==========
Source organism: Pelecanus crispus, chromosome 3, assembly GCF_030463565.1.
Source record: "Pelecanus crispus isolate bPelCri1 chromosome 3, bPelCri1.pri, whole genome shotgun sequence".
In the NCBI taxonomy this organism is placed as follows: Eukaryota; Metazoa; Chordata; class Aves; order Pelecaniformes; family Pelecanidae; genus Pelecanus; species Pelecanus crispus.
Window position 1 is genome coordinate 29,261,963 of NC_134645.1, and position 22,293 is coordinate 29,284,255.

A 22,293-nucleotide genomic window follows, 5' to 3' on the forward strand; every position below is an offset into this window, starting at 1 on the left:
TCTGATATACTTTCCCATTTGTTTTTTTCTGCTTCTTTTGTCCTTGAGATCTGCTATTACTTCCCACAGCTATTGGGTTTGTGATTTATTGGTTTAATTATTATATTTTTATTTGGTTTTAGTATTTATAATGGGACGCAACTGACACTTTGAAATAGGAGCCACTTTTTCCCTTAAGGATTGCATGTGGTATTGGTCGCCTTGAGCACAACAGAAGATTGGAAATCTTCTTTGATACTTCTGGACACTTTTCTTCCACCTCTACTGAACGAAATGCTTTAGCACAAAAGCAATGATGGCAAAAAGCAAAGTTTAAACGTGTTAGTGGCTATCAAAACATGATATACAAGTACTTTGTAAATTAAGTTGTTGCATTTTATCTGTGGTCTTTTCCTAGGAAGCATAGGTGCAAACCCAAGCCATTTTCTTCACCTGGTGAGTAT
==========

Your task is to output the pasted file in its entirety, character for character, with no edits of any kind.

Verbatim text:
Source organism: Pelecanus crispus, chromosome 3, assembly GCF_030463565.1.
Source record: "Pelecanus crispus isolate bPelCri1 chromosome 3, bPelCri1.pri, whole genome shotgun sequence".
In the NCBI taxonomy this organism is placed as follows: Eukaryota; Metazoa; Chordata; class Aves; order Pelecaniformes; family Pelecanidae; genus Pelecanus; species Pelecanus crispus.
Window position 1 is genome coordinate 29,261,963 of NC_134645.1, and position 22,293 is coordinate 29,284,255.

A 22,293-nucleotide genomic window follows, 5' to 3' on the forward strand; every position below is an offset into this window, starting at 1 on the left:
TCTGATATACTTTCCCATTTGTTTTTTTCTGCTTCTTTTGTCCTTGAGATCTGCTATTACTTCCCACAGCTATTGGGTTTGTGATTTATTGGTTTAATTATTATATTTTTATTTGGTTTTAGTATTTATAATGGGACGCAACTGACACTTTGAAATAGGAGCCACTTTTTCCCTTAAGGATTGCATGTGGTATTGGTCGCCTTGAGCACAACAGAAGATTGGAAATCTTCTTTGATACTTCTGGACACTTTTCTTCCACCTCTACTGAACGAAATGCTTTAGCACAAAAGCAATGATGGCAAAAAGCAAAGTTTAAACGTGTTAGTGGCTATCAAAACATGATATACAAGTACTTTGTAAATTAAGTTGTTGCATTTTATCTGTGGTCTTTTCCTAGGAAGCATAGGTGCAAACCCAAGCCATTTTCTTCACCTGGTGAGTAT